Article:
Feeds

Memory-hogging bug offers universal browser crash exploit

DOM and dumber

Seven Steps to Software Security

Security researchers have published details of a security flaw that can crash multiple browsers across multiple platforms.

There are many more flaws out there that are more serious, but the security shortcomings in JavaScript's DOM (Document Object Model) are nonetheless noteworthy because the issue affects Firefox, Safari, Opera, Chrome and Internet Explorer to a lesser or greater extent. Even smartphones, such as the iPhone and Nokia N95, as well at the Sony PS3 might be forced to crash using the approach, obliging users to reset devices.

The flaw works by tricking a browser into allocating huge chunks of memory, behaviour likely to result in a crash.

Using JavaScript's DOM (Document Object Model) to create a selection menu on a web page with a very high value sets up the trick. H Security explains that the coding trickery results in a huge allocation of memory.

This isn't in itself a problem if the memory area is defined as read only, but problems arise in the many cases where browsers fail to stop overwrites, leading to two processes trying to get at the same portion of memory at the same time and therefore provoking browser crashes.

The flaw presents a browser crash rather than malware injection risk in all cases. Crashing is most easily achieved on IE, with all versions of Microsoft's browser affected. Versions of Ubuntu running Konquerer might be forced to reboot if exposed to attacks based on the bug because of a memory management failure issue.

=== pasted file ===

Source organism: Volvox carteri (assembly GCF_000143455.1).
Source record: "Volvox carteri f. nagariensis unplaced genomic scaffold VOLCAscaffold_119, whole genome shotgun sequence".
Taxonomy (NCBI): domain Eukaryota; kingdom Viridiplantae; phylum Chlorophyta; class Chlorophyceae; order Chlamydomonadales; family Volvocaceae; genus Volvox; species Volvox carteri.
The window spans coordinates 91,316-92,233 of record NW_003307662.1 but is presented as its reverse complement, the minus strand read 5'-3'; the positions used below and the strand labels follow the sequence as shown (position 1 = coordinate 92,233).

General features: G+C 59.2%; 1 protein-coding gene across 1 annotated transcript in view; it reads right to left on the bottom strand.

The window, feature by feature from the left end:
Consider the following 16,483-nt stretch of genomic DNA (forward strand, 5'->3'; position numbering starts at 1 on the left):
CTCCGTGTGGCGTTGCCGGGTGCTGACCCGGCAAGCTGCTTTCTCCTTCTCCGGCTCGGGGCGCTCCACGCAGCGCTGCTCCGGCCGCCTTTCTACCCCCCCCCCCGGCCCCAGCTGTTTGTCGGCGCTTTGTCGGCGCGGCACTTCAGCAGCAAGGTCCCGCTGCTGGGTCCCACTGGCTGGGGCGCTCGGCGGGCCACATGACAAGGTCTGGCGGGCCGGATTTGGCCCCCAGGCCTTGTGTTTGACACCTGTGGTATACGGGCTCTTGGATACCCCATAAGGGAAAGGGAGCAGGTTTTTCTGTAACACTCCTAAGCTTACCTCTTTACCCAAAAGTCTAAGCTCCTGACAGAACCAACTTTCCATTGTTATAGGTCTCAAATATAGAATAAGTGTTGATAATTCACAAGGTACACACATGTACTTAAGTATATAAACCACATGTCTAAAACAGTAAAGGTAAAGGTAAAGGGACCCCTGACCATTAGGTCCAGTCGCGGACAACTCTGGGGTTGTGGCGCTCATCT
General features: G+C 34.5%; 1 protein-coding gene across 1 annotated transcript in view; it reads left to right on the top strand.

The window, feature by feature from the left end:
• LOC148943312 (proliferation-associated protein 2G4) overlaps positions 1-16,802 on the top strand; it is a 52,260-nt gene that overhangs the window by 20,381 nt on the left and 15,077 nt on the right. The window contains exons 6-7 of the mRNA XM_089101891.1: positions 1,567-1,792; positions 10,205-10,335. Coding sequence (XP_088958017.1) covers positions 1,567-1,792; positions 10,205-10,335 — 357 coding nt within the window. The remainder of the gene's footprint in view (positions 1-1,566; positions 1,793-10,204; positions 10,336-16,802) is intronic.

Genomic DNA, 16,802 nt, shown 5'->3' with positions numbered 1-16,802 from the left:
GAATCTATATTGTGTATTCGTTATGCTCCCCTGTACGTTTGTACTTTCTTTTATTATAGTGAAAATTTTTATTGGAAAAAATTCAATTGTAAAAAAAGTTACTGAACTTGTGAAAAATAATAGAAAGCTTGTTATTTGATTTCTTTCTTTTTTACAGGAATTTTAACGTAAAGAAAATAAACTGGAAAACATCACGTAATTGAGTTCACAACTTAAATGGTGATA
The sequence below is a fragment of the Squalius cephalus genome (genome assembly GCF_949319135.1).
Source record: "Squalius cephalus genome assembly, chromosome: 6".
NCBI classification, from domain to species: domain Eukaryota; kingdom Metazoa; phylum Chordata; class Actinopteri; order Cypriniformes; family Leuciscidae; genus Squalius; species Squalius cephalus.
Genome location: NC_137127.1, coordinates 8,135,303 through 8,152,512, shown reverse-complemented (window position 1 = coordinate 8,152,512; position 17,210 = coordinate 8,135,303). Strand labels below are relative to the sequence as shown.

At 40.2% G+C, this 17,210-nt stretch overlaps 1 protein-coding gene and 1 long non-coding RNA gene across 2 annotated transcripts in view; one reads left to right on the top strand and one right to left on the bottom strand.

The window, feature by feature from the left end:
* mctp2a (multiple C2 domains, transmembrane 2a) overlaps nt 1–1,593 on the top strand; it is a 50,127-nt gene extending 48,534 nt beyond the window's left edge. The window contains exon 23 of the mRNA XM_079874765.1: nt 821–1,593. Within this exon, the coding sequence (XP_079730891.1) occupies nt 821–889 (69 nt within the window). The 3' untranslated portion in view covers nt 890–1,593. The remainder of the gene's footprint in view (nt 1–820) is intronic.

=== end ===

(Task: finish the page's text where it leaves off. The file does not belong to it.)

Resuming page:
By contrast Opera, Chrome and Firefox have all been patched to defend against the flaw - so only older versions of those browsers are affected.

A security advisory from G-Sec, including proof of concept code, explains the issue in far greater depth here. ®

The smart choice: opportunity from uncertainty

More from The Register

next story
Auntie remains MYSTIFIED by that weekend BBC iPlayer and website outage
Still doing 'forensics' on the caching layer – Beeb digi wonk
Apple orders huge MOUNTAIN of 80 MILLION 'Air' iPhone 6s
Bigger, harder trouser bulges foretold for fanbois
GoTenna: How does this 'magic' work?
An ideal product if you believe the Earth is flat
Telstra to KILL 2G network by end of 2016
GSM now stands for Grave-Seeking-Mobile network
Seeking LTE expert to insert small cells into BT customers' places
Is this the first step to a FON-a-like 4G network?
Yorkshire cops fail to grasp principle behind BT Fon Wi-Fi network
'Prevent people that are passing by to hook up to your network', pleads plod
BlackBerry: Toss the server, mate... BES is in the CLOUD now
BlackBerry Enterprise Services takes aim at SMEs - but there's a catch
prev story

Whitepapers

Top three mobile application threats
Prevent sensitive data leakage over insecure channels or stolen mobile devices.
Implementing global e-invoicing with guaranteed legal certainty
Explaining the role local tax compliance plays in successful supply chain management and e-business and how leading global brands are addressing this.
Boost IT visibility and business value
How building a great service catalog relieves pressure points and demonstrates the value of IT service management.
Designing a Defense for Mobile Applications
Learn about the various considerations for defending mobile applications - from the application architecture itself to the myriad testing technologies.
Build a business case: developing custom apps
Learn how to maximize the value of custom applications by accelerating and simplifying their development.